Partially in response to a children’s feeding program being overwhelmed by ravenous teenagers, the Kibera Saints football club was birthed initially as a distraction but soon as a focus and a beacon of hope. Numbers grew, and local crime rates fell as football skills in tandem with a sense of belonging and purpose flourished. Police reported a drop in shootings whilst team betting and consequential physical beatings diminished. Within a few years, the senior teams climbed the local leagues and even the national divisions and did well; too well. Costs spiraled, transport, league and referees fees and mandatory compensation became unsustainable with current support and the difficult decision of rebirth had to be made. Let the older players fledge whilst starting an academy for the younger mainly boys.
Understandably many of the older players felt let down and made rumblings but some turned to coaching the new starts as their numbers and demand soared. In under a year over 100 turn out most weeks to a dusty rough school ground on the edge of Kibera to play and be trained and just belong. Noisy but focused whilst the coaches are transforming lives and providing hope and purpose and a distraction from a tough life in Kibera. Proudly wearing their sponsored strips with their name printed, the sense of joy is palpable whilst for just a moment the players are somebody and part of something.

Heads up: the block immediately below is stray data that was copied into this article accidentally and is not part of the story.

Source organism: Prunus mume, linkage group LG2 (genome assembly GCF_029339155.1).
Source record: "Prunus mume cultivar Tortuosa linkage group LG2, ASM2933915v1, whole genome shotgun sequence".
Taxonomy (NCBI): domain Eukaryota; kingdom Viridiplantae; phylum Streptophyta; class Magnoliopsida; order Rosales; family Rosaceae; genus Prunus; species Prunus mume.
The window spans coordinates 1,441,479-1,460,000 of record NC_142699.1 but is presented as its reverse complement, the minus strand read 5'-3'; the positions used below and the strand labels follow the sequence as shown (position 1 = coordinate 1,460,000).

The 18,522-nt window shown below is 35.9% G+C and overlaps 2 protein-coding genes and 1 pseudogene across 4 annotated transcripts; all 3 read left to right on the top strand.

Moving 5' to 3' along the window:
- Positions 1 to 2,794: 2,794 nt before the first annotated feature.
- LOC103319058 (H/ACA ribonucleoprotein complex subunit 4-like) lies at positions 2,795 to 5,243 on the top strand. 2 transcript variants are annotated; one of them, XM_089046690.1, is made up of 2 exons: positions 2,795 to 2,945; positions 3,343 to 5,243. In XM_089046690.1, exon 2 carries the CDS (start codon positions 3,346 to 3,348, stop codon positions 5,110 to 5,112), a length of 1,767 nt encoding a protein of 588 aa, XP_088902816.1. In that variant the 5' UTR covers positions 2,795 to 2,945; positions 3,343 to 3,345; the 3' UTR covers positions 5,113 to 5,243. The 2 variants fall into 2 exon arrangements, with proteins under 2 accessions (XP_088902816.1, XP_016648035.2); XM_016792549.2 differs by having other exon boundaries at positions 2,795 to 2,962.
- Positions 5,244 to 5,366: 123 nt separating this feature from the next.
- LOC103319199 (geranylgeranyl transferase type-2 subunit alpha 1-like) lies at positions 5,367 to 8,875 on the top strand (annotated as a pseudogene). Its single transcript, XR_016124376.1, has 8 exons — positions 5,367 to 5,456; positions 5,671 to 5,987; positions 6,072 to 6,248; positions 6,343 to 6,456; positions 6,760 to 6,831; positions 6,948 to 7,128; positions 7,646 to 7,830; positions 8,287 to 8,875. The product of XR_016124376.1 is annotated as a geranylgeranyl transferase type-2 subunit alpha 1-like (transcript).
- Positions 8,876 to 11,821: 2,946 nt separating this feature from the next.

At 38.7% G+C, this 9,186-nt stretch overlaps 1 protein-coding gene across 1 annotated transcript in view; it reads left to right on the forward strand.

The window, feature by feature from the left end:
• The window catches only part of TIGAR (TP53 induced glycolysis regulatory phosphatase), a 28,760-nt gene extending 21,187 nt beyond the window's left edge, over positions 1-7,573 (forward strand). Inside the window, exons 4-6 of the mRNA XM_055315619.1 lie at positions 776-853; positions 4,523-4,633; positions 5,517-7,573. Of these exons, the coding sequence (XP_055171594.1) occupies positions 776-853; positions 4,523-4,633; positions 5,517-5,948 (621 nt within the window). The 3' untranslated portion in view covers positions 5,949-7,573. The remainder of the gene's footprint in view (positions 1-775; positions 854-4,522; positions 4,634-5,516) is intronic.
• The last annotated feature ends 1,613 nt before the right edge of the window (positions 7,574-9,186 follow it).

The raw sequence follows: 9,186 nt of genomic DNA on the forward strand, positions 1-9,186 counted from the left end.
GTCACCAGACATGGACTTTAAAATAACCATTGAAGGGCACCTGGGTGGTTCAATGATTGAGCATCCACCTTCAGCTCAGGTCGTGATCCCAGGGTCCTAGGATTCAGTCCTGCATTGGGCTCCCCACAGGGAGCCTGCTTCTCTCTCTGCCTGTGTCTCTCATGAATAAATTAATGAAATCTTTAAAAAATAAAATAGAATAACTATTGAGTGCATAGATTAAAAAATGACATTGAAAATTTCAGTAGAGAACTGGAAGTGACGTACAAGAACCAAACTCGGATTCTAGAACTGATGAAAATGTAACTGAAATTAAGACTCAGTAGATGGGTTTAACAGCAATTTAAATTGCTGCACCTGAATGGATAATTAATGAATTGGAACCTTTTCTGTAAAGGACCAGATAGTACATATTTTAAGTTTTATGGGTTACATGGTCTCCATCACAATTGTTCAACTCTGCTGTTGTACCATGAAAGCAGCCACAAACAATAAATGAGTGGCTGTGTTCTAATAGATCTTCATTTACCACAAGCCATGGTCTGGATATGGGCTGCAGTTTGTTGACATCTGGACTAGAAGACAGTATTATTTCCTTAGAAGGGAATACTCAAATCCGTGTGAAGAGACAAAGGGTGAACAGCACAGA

Questioning the name change from Kibera Saints to Kenya Saints brought a sobering response. In away games, the removal of the slum label just gives that edge and raises heads; giving hope that there is life beyond Kibera.